BPTI is one of those syndromes for which not much is known about it. It is part of a family of benign (an oxy-fucking-moron if I ever saw one) neurological disorders in children that have no apparent causative factor and just seem to pick their subjects randomly. Of course, medicos take grwat pains to stress the benign part of the descriptor but when a parent is holding their infant daughter in their arms and she is seizing as though attached to a faulty electrical cable, screaming in pain - there is nothing fucking benign about it.

It's not all bad though. Lucy remains a blissfully happy child with a mischevious streak which is becoming apparent - even on her bad days. She is hitting her milestones as we would expect and, although developmental delays are a concern with BPTI, we are hopeful that Lucy will be okay. If anything, it has served to strengthen our resolve to be as attentive to her developmental needs as we can.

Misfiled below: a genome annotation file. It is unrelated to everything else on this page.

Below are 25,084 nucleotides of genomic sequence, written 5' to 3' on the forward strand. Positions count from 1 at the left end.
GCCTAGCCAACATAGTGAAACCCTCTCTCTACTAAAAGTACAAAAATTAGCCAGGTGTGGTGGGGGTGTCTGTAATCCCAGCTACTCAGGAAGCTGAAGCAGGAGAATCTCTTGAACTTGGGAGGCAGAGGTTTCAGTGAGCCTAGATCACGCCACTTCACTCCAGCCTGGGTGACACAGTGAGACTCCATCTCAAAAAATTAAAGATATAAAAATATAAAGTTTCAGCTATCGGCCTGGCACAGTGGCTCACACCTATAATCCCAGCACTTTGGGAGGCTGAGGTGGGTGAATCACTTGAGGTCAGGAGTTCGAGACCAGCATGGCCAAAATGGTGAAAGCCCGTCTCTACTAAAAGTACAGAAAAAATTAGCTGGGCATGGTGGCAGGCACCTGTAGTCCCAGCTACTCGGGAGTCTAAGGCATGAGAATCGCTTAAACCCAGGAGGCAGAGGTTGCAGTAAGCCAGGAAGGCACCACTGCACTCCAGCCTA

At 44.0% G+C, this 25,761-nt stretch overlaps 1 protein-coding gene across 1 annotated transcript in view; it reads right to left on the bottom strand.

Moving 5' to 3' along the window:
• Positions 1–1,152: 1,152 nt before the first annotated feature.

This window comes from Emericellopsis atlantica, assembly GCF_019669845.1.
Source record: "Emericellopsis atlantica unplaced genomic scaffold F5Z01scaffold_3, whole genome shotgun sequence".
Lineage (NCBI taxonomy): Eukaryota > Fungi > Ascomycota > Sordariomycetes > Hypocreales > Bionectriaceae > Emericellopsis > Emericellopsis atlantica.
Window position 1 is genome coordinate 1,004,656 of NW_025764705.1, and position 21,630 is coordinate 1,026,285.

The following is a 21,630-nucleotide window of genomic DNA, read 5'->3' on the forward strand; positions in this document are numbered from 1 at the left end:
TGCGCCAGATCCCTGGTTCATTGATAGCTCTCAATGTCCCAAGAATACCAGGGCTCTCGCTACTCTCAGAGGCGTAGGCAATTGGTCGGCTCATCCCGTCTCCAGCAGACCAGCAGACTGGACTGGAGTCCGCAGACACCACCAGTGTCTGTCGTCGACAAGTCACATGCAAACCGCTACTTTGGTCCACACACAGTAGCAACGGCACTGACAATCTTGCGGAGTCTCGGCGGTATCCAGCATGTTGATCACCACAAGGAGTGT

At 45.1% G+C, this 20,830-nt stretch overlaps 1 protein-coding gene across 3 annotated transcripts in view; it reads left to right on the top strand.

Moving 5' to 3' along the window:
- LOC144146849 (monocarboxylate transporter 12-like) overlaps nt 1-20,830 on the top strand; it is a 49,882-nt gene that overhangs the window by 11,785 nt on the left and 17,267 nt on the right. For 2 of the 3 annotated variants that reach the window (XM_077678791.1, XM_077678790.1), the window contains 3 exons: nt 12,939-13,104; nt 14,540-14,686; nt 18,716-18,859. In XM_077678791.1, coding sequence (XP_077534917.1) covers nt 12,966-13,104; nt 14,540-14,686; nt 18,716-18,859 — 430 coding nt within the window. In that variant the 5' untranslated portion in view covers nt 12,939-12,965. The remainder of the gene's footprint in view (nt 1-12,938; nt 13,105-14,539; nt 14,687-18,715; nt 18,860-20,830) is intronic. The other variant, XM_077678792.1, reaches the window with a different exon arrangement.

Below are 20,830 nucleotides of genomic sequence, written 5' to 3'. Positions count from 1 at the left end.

In the meantime, we continue to see a physiotherapist who specializes in children and who has a wealth of experience with the singular phenomenon of torticollis (the neck part). By keeping Lucy's neck muscles supple, we're hoping to prevent any lasting damage to her neck. We also intend to explore some alternative treatment modalities which will complement the treatment she has had thus far. Whilst I'm wary of many of these so called therapies, I don't discount for a moment the value of some of the more universally respected Eastern modalities which have proven effective.